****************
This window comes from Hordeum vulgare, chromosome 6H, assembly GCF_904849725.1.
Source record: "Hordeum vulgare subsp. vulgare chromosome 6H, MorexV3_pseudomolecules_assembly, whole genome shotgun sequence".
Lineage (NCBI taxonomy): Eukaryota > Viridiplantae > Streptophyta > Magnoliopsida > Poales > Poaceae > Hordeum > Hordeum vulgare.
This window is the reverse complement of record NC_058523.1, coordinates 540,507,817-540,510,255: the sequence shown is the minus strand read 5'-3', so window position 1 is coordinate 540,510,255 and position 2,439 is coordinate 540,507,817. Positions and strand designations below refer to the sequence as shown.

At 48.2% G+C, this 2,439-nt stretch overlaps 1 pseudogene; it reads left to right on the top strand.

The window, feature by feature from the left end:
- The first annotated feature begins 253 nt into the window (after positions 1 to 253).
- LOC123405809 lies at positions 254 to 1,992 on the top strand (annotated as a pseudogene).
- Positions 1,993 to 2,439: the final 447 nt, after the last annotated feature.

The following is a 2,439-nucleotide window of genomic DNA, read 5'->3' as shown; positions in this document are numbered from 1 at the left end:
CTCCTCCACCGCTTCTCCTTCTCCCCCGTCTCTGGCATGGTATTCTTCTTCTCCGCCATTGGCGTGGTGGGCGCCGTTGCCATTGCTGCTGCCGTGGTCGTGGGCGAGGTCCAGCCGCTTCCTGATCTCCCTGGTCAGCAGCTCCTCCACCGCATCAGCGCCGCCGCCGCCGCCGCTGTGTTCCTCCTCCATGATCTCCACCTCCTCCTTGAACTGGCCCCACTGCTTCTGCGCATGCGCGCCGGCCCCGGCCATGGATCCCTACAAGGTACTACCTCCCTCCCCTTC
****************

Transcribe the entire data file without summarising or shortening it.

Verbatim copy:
This window comes from Hordeum vulgare, chromosome 6H, assembly GCF_904849725.1.
Source record: "Hordeum vulgare subsp. vulgare chromosome 6H, MorexV3_pseudomolecules_assembly, whole genome shotgun sequence".
Lineage (NCBI taxonomy): Eukaryota > Viridiplantae > Streptophyta > Magnoliopsida > Poales > Poaceae > Hordeum > Hordeum vulgare.
This window is the reverse complement of record NC_058523.1, coordinates 540,507,817-540,510,255: the sequence shown is the minus strand read 5'-3', so window position 1 is coordinate 540,510,255 and position 2,439 is coordinate 540,507,817. Positions and strand designations below refer to the sequence as shown.

At 48.2% G+C, this 2,439-nt stretch overlaps 1 pseudogene; it reads left to right on the top strand.

The window, feature by feature from the left end:
- The first annotated feature begins 253 nt into the window (after positions 1 to 253).
- LOC123405809 lies at positions 254 to 1,992 on the top strand (annotated as a pseudogene).
- Positions 1,993 to 2,439: the final 447 nt, after the last annotated feature.

The following is a 2,439-nucleotide window of genomic DNA, read 5'->3' as shown; positions in this document are numbered from 1 at the left end:
CTCCTCCACCGCTTCTCCTTCTCCCCCGTCTCTGGCATGGTATTCTTCTTCTCCGCCATTGGCGTGGTGGGCGCCGTTGCCATTGCTGCTGCCGTGGTCGTGGGCGAGGTCCAGCCGCTTCCTGATCTCCCTGGTCAGCAGCTCCTCCACCGCATCAGCGCCGCCGCCGCCGCCGCTGTGTTCCTCCTCCATGATCTCCACCTCCTCCTTGAACTGGCCCCACTGCTTCTGCGCATGCGCGCCGGCCCCGGCCATGGATCCCTACAAGGTACTACCTCCCTCCCCTTC